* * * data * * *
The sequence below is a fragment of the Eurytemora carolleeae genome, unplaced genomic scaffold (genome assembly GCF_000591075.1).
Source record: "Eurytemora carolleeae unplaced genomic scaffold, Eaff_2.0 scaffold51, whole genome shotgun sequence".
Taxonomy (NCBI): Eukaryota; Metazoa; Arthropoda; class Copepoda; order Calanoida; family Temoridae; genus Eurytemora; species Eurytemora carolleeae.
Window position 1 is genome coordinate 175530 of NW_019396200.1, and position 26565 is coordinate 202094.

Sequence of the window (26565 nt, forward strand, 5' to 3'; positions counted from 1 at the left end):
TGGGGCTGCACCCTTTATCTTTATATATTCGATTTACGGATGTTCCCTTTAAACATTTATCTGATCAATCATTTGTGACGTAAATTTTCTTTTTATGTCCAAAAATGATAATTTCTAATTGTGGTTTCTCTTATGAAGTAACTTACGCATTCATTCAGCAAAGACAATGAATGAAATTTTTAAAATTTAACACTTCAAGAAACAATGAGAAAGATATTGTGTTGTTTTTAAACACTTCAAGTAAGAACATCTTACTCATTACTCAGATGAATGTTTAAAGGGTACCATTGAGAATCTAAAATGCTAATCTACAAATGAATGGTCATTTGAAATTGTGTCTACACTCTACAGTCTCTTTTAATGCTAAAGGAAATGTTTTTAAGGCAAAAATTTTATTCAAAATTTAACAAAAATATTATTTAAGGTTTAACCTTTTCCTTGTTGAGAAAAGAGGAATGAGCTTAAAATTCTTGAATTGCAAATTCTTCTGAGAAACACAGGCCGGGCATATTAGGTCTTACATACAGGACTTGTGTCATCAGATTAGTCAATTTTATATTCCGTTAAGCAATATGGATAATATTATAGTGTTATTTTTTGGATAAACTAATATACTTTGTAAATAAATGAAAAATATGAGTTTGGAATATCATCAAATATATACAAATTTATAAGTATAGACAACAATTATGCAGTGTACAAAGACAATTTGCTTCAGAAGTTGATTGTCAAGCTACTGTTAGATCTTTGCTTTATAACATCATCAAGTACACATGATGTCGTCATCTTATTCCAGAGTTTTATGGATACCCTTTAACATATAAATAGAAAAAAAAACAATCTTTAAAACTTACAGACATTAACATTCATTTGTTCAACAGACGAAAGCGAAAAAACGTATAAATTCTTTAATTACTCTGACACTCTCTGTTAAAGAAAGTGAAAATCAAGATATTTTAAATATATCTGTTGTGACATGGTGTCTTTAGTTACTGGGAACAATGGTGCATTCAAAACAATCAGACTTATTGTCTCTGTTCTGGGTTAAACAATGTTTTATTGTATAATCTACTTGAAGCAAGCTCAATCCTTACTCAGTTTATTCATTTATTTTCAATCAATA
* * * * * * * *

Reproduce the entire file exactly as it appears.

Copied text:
The sequence below is a fragment of the Eurytemora carolleeae genome, unplaced genomic scaffold (genome assembly GCF_000591075.1).
Source record: "Eurytemora carolleeae unplaced genomic scaffold, Eaff_2.0 scaffold51, whole genome shotgun sequence".
Taxonomy (NCBI): Eukaryota; Metazoa; Arthropoda; class Copepoda; order Calanoida; family Temoridae; genus Eurytemora; species Eurytemora carolleeae.
Window position 1 is genome coordinate 175530 of NW_019396200.1, and position 26565 is coordinate 202094.

Sequence of the window (26565 nt, forward strand, 5' to 3'; positions counted from 1 at the left end):
TGGGGCTGCACCCTTTATCTTTATATATTCGATTTACGGATGTTCCCTTTAAACATTTATCTGATCAATCATTTGTGACGTAAATTTTCTTTTTATGTCCAAAAATGATAATTTCTAATTGTGGTTTCTCTTATGAAGTAACTTACGCATTCATTCAGCAAAGACAATGAATGAAATTTTTAAAATTTAACACTTCAAGAAACAATGAGAAAGATATTGTGTTGTTTTTAAACACTTCAAGTAAGAACATCTTACTCATTACTCAGATGAATGTTTAAAGGGTACCATTGAGAATCTAAAATGCTAATCTACAAATGAATGGTCATTTGAAATTGTGTCTACACTCTACAGTCTCTTTTAATGCTAAAGGAAATGTTTTTAAGGCAAAAATTTTATTCAAAATTTAACAAAAATATTATTTAAGGTTTAACCTTTTCCTTGTTGAGAAAAGAGGAATGAGCTTAAAATTCTTGAATTGCAAATTCTTCTGAGAAACACAGGCCGGGCATATTAGGTCTTACATACAGGACTTGTGTCATCAGATTAGTCAATTTTATATTCCGTTAAGCAATATGGATAATATTATAGTGTTATTTTTTGGATAAACTAATATACTTTGTAAATAAATGAAAAATATGAGTTTGGAATATCATCAAATATATACAAATTTATAAGTATAGACAACAATTATGCAGTGTACAAAGACAATTTGCTTCAGAAGTTGATTGTCAAGCTACTGTTAGATCTTTGCTTTATAACATCATCAAGTACACATGATGTCGTCATCTTATTCCAGAGTTTTATGGATACCCTTTAACATATAAATAGAAAAAAAAACAATCTTTAAAACTTACAGACATTAACATTCATTTGTTCAACAGACGAAAGCGAAAAAACGTATAAATTCTTTAATTACTCTGACACTCTCTGTTAAAGAAAGTGAAAATCAAGATATTTTAAATATATCTGTTGTGACATGGTGTCTTTAGTTACTGGGAACAATGGTGCATTCAAAACAATCAGACTTATTGTCTCTGTTCTGGGTTAAACAATGTTTTATTGTATAATCTACTTGAAGCAAGCTCAATCCTTACTCAGTTTATTCATTTATTTTCAATCAATA